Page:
N2 - Introduction: The state-of-the-art for dealing with multiple levels of relationship among the samples in genome-wide association studies (GWAS) is unified mixed model analysis (MMA). This approach is very flexible, can be applied to bothfamily-based and population-based samples, and can be extended to incorporate other effects in a straightforward and rigorous fashion. Here, we present a complementary approach, called ‘GENMIX (genealogy based mixed model)’ which combines advantages from two powerful GWAS methods: genealogy-based haplotype grouping and MMA.Subjects and Methods: We validated GENMIX using genotyping data of Danish Jersey cattle and simulated phenotype and compared to the MMA. We simulated scenarios for three levels of heritability (0.21, 0.34, and 0.64), seven levels of MAF (0.05, 0.10, 0.15, 0.20, 0.25, 0.35, and 0.45) and five levels of QTL effect (0.1, 0.2, 0.5, 0.7 and 1.0 in phenotypic standard deviation unit). Each of these 105 possible combinations (3 h2 x 7 MAF x 5 effects) of scenarios was replicated 25 times.Results: GENMIX provides a better ranking of markers close to the causative locus’ location. GENMIX outperformed MMA when the QTL effect was small and the MAF at the QTL was low. In scenarios where MAF was high or the QTL affecting the trait had a large effect both GENMIX and MMA performed similarly.Conclusion: In discovery studies, where high-ranking markers are identified and later examined in validation studies, we therefore expect GENMIX to enrich candidates brought to follow-up studies with true positives over false positives more than the MMA would.

AB - Introduction: The state-of-the-art for dealing with multiple levels of relationship among the samples in genome-wide association studies (GWAS) is unified mixed model analysis (MMA). This approach is very flexible, can be applied to bothfamily-based and population-based samples, and can be extended to incorporate other effects in a straightforward and rigorous fashion. Here, we present a complementary approach, called ‘GENMIX (genealogy based mixed model)’ which combines advantages from two powerful GWAS methods: genealogy-based haplotype grouping and MMA.Subjects and Methods: We validated GENMIX using genotyping data of Danish Jersey cattle and simulated phenotype and compared to the MMA. We simulated scenarios for three levels of heritability (0.21, 0.34, and 0.64), seven levels of MAF (0.05, 0.10, 0.15, 0.20, 0.25, 0.35, and 0.45) and five levels of QTL effect (0.1, 0.2, 0.5, 0.7 and 1.0 in phenotypic standard deviation unit). Each of these 105 possible combinations (3 h2 x 7 MAF x 5 effects) of scenarios was replicated 25 times.Results: GENMIX provides a better ranking of markers close to the causative locus’ location. GENMIX outperformed MMA when the QTL effect was small and the MAF at the QTL was low. In scenarios where MAF was high or the QTL affecting the trait had a large effect both GENMIX and MMA performed similarly.Conclusion: In discovery studies, where high-ranking markers are identified and later examined in validation studies, we therefore expect GENMIX to enrich candidates brought to follow-up studies with true positives over false positives more than the MMA would.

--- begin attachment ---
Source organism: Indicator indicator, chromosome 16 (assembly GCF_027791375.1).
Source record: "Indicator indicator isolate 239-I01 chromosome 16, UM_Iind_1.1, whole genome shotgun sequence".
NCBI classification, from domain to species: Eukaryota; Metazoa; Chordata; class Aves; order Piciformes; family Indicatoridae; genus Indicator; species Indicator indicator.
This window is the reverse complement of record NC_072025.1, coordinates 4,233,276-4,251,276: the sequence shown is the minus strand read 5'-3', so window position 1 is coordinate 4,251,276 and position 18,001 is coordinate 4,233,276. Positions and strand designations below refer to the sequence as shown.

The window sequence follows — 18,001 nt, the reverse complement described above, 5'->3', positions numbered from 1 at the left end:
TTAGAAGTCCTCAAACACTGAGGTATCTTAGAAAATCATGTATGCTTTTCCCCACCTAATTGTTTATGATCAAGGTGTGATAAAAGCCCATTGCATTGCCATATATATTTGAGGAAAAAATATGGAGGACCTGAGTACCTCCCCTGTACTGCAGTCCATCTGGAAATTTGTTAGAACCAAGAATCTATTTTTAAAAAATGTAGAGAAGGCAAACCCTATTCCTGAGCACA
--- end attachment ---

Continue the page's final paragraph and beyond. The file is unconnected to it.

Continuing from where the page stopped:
M3 - Journal article

VL - 6

JO - P L o S One

JF - P L o S One

SN - 1932-6203

IS - 11

ER -